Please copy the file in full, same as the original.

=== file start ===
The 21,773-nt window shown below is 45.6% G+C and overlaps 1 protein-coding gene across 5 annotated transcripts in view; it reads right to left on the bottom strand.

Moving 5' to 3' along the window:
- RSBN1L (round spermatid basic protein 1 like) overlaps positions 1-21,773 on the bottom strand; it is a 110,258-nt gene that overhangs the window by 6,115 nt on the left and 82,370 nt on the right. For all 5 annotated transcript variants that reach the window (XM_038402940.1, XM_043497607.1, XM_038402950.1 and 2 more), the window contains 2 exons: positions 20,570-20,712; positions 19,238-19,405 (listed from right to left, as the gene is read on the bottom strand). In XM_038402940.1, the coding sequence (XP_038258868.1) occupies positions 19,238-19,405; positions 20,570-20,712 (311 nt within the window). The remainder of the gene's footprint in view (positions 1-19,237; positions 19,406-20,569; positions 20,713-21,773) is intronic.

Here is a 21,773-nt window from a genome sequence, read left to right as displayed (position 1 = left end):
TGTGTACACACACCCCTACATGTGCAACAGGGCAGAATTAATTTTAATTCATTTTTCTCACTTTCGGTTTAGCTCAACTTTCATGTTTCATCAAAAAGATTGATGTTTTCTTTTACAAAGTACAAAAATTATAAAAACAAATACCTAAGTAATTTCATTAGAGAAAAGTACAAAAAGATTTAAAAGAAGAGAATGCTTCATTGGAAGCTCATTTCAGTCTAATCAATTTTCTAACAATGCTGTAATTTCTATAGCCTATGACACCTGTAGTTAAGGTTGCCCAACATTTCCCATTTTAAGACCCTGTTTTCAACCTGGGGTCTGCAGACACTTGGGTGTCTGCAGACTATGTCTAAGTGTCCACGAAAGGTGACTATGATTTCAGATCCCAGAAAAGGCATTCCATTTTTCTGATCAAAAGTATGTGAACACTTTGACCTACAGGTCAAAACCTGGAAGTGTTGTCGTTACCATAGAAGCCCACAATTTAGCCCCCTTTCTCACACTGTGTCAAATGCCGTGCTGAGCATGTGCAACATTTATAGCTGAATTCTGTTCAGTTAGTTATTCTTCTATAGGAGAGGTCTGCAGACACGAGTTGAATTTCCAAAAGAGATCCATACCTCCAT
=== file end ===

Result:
The 21,773-nt window shown below is 45.6% G+C and overlaps 1 protein-coding gene across 5 annotated transcripts in view; it reads right to left on the bottom strand.

Moving 5' to 3' along the window:
- RSBN1L (round spermatid basic protein 1 like) overlaps positions 1-21,773 on the bottom strand; it is a 110,258-nt gene that overhangs the window by 6,115 nt on the left and 82,370 nt on the right. For all 5 annotated transcript variants that reach the window (XM_038402940.1, XM_043497607.1, XM_038402950.1 and 2 more), the window contains 2 exons: positions 20,570-20,712; positions 19,238-19,405 (listed from right to left, as the gene is read on the bottom strand). In XM_038402940.1, the coding sequence (XP_038258868.1) occupies positions 19,238-19,405; positions 20,570-20,712 (311 nt within the window). The remainder of the gene's footprint in view (positions 1-19,237; positions 19,406-20,569; positions 20,713-21,773) is intronic.

Here is a 21,773-nt window from a genome sequence, read left to right as displayed (position 1 = left end):
TGTGTACACACACCCCTACATGTGCAACAGGGCAGAATTAATTTTAATTCATTTTTCTCACTTTCGGTTTAGCTCAACTTTCATGTTTCATCAAAAAGATTGATGTTTTCTTTTACAAAGTACAAAAATTATAAAAACAAATACCTAAGTAATTTCATTAGAGAAAAGTACAAAAAGATTTAAAAGAAGAGAATGCTTCATTGGAAGCTCATTTCAGTCTAATCAATTTTCTAACAATGCTGTAATTTCTATAGCCTATGACACCTGTAGTTAAGGTTGCCCAACATTTCCCATTTTAAGACCCTGTTTTCAACCTGGGGTCTGCAGACACTTGGGTGTCTGCAGACTATGTCTAAGTGTCCACGAAAGGTGACTATGATTTCAGATCCCAGAAAAGGCATTCCATTTTTCTGATCAAAAGTATGTGAACACTTTGACCTACAGGTCAAAACCTGGAAGTGTTGTCGTTACCATAGAAGCCCACAATTTAGCCCCCTTTCTCACACTGTGTCAAATGCCGTGCTGAGCATGTGCAACATTTATAGCTGAATTCTGTTCAGTTAGTTATTCTTCTATAGGAGAGGTCTGCAGACACGAGTTGAATTTCCAAAAGAGATCCATACCTCCAT